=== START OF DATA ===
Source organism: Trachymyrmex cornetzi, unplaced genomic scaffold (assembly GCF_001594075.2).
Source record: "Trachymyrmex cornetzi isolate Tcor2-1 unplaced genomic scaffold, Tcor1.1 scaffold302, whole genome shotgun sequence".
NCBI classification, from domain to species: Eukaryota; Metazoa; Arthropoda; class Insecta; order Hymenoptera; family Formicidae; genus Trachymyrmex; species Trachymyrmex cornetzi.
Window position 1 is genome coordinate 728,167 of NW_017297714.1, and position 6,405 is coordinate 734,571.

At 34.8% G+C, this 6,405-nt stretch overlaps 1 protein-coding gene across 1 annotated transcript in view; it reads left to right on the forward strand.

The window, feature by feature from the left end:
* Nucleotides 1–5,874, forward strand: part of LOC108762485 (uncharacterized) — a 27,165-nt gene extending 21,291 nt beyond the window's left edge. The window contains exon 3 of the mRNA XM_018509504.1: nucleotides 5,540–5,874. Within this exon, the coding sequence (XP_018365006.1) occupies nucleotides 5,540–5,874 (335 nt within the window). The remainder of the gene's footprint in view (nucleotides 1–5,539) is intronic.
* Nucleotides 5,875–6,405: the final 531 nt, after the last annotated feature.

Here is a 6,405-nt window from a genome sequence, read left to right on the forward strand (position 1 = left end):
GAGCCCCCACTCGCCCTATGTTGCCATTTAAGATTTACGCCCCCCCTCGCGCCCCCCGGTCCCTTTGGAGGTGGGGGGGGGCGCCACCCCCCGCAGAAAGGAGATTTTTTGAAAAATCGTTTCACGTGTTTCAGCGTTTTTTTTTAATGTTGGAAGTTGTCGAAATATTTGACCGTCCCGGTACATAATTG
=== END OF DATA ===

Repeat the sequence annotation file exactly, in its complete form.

Source organism: Trachymyrmex cornetzi, unplaced genomic scaffold (assembly GCF_001594075.2).
Source record: "Trachymyrmex cornetzi isolate Tcor2-1 unplaced genomic scaffold, Tcor1.1 scaffold302, whole genome shotgun sequence".
NCBI classification, from domain to species: Eukaryota; Metazoa; Arthropoda; class Insecta; order Hymenoptera; family Formicidae; genus Trachymyrmex; species Trachymyrmex cornetzi.
Window position 1 is genome coordinate 728,167 of NW_017297714.1, and position 6,405 is coordinate 734,571.

At 34.8% G+C, this 6,405-nt stretch overlaps 1 protein-coding gene across 1 annotated transcript in view; it reads left to right on the forward strand.

The window, feature by feature from the left end:
* Nucleotides 1–5,874, forward strand: part of LOC108762485 (uncharacterized) — a 27,165-nt gene extending 21,291 nt beyond the window's left edge. The window contains exon 3 of the mRNA XM_018509504.1: nucleotides 5,540–5,874. Within this exon, the coding sequence (XP_018365006.1) occupies nucleotides 5,540–5,874 (335 nt within the window). The remainder of the gene's footprint in view (nucleotides 1–5,539) is intronic.
* Nucleotides 5,875–6,405: the final 531 nt, after the last annotated feature.

Here is a 6,405-nt window from a genome sequence, read left to right on the forward strand (position 1 = left end):
GAGCCCCCACTCGCCCTATGTTGCCATTTAAGATTTACGCCCCCCCTCGCGCCCCCCGGTCCCTTTGGAGGTGGGGGGGGGCGCCACCCCCCGCAGAAAGGAGATTTTTTGAAAAATCGTTTCACGTGTTTCAGCGTTTTTTTTTAATGTTGGAAGTTGTCGAAATATTTGACCGTCCCGGTACATAATTG